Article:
Shaunte Carballo is an Assistant Professor for the Theater and Dance Department at CSUDH, the speech Coordinator for the university who coordinates the curriculum and courses for each semester while being the coach for the speech and debate team on campus.

Despite her tremendously dense schedule, Caraballo had found time to write a play about people of color who have been marginalized through systemic racism that gained national and global notoriety through the Black Lives Matters protest in mid-2020 following the death of George Floyd by Minneapolis police officers. 

“A lot of us were looking for a way to deal with the Black Lives Matter movement,” Caraballo said. “I wanted to figure out how we can give our students a voice to speak about how they were feeling and how they were dealing with the current state of injustice and inequality.” 

Caraballo wanted to speak about Black Lives but felt hesitant due to the lack of African-American presence on campus. The slight issue was that CSUDH has only 10% of enrolled students who are African-Americans as the university is predominantly made up of Latinx students at nearly 65%. 

“How do we do a show about Black Lives, when we are not all black lives?”Caraballo said. “I decided to create something that gave students from every ethnicity an opportunity to speak and how it has affected them.” 

The half-black and half-Puerto Rican instructor wanted to find a way to include all voices in the arguments that dealt with the BLM cause. During the summer of 2020, Caraballo began to formulate an idea where students would write and perform on stage from their unique perspectives by using a plethora of performance art methods including poetry, music, and dance. 

The collage of work would eventually be established as a year-long group project that began in the Spring 2020 semester, and encompassed the efforts of Caraballo and her student actors. 

Kendall Bryant, a theater major at CSUDH, was one of the performers who earned the role for Caraballo’s show she entitled, “Surge of Power,” explained his experience with the production.

“I got to really understand my character with the help of Shaunte,” Bryant said, “ It was my job to project and let the audience know that regardless of whether it’s a minority group or not, we as Americans are all going through these issues and that was my message I wanted to convey for the show.”

The final edits came from Caraballo to ensure a concise and strong message that could be easily digestible for a viewing audience. After having a year with her students to work on the project, Caraballo felt the structure, dialogue, and editing process captured each student’s stage characters’ genuine voices which helped elevate the show’s authenticity.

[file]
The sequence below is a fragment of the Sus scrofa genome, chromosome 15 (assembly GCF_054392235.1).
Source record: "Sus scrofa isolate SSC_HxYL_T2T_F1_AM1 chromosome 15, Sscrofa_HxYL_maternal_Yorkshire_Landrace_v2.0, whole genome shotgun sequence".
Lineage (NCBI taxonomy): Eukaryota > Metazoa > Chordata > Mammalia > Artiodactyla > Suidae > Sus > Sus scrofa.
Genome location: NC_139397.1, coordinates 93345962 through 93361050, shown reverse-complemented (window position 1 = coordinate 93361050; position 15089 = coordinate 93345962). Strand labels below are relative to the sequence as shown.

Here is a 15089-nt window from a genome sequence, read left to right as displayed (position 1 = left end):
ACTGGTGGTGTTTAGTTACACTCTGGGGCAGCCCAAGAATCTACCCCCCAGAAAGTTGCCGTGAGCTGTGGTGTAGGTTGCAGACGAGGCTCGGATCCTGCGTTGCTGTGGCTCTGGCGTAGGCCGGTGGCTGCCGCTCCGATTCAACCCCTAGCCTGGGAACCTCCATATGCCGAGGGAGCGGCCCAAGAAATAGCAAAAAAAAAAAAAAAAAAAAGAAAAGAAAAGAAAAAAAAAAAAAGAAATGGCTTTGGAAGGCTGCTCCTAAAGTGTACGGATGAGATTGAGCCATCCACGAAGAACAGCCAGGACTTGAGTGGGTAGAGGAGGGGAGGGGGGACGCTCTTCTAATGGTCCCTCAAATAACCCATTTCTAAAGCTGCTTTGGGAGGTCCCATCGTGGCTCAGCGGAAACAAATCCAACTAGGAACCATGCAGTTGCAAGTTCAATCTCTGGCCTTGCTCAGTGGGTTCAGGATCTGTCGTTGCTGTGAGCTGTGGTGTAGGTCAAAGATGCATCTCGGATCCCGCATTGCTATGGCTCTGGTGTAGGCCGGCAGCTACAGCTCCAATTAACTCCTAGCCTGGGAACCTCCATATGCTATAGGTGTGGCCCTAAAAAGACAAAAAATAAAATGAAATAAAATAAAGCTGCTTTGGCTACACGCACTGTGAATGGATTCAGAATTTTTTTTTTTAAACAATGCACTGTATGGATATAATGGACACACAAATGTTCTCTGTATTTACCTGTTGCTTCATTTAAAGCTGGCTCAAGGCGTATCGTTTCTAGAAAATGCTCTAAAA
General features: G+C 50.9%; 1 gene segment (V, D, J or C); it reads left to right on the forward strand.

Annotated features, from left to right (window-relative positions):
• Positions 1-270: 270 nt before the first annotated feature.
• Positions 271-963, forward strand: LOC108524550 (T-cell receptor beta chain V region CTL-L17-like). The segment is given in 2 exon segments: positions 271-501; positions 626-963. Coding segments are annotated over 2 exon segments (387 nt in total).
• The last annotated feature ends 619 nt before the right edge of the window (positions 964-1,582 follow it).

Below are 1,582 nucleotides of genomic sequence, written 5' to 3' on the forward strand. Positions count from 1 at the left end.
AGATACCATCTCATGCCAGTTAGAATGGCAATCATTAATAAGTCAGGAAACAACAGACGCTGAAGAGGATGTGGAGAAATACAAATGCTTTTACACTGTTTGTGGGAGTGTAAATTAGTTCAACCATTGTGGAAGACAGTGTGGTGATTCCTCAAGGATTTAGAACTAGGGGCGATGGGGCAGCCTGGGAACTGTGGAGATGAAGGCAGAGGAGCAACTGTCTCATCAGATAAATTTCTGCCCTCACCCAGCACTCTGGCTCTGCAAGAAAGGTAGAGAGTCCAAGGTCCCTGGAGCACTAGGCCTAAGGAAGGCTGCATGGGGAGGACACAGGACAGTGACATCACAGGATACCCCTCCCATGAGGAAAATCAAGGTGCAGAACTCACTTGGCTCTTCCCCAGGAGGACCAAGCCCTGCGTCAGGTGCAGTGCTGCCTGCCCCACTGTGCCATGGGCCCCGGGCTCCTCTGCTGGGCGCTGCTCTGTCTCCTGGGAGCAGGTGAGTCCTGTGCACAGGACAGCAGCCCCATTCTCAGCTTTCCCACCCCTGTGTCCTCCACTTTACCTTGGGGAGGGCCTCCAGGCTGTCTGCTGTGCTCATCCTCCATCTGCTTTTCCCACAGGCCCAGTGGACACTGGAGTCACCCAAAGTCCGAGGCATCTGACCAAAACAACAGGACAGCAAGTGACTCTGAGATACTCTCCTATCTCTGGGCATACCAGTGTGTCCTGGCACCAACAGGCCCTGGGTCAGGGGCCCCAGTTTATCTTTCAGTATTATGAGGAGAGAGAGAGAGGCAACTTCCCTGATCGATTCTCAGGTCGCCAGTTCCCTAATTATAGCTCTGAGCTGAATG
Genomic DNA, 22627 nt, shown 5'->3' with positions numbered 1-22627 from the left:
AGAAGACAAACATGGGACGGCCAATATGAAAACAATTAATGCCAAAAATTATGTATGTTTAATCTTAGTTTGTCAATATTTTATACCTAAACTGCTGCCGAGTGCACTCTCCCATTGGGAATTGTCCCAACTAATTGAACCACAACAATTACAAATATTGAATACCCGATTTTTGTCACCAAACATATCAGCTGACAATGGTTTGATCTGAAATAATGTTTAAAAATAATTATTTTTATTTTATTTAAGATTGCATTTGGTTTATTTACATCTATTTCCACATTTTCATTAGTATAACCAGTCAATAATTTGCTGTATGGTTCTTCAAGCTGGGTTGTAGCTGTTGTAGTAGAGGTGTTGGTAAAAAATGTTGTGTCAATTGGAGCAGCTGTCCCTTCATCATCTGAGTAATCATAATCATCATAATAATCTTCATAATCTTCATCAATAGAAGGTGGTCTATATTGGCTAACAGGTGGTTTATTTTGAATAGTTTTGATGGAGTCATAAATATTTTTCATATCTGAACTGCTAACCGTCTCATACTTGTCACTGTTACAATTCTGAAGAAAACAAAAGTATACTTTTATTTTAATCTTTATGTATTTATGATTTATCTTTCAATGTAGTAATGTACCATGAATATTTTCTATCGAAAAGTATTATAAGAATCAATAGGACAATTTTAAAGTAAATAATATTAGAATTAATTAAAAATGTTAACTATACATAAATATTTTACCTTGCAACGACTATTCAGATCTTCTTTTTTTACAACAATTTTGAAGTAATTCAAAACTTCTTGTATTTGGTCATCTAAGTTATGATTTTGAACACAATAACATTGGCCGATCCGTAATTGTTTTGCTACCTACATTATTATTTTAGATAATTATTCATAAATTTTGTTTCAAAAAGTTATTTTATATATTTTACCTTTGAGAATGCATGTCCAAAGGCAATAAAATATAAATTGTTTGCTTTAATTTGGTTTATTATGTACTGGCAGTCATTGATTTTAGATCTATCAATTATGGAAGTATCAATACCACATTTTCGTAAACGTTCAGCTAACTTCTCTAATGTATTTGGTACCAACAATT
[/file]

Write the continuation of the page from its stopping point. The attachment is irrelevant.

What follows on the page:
Caraballo believes that white people are held to a different standard than people of color and would like a more diverse conversation on the topics of systemic racism and equal rights.  The objective of Caraballo’s production is to showcase the urgency and power of the youthful voices who have felt marginalized during current events by encouraging them to speak up as their silence can be deafening.

“I wanted people to stop being silent…[as] it is really important for everyone to use their voice no matter who they are.”  ” Caraballo said.  “It’s not just people of color that have to use their voice, it is our white friends who are silent and not saying anything.”

The show premiered in Spring 2021 and received praise from audience members. “Surge of Power,” was even invited to participate at the Kennedy Center American College Theater regional festival among eight other schools to earn a spot for the national festival in Washington D.C. in April. 

Due to the pandemic, the show will not be performed in front of a live audience but will be live-streamed from a previously taped performance.

Along with her university duties, Caraballo is also an executive board member of the Kennedy Center. Currently, she is a Vice-Chair for her Region that helps the Kennedy Center American College Theater Festival plan and run the annual regional festivals. Caraballo’s recent acceptance to being the official chair for the region has made her ineligible to produce or write new full-stage productions until her term has commenced in three years.

“After I am chair, nothing can go to the festival because it will be perceived as biased,” Caraballo said. “I cannot do main stage productions for a while, but this will allow me so much time to develop and research future productions.” 

Caraballo felt thankful for the support from students at CSUDH and colleagues at the Kennedy Center for helping make “Surge of Power” a success. 

“Students needed this and needed to be able to speak for themselves,” said Caraballo. “This was really important and to be able to give our students a voice is something we should do more often.”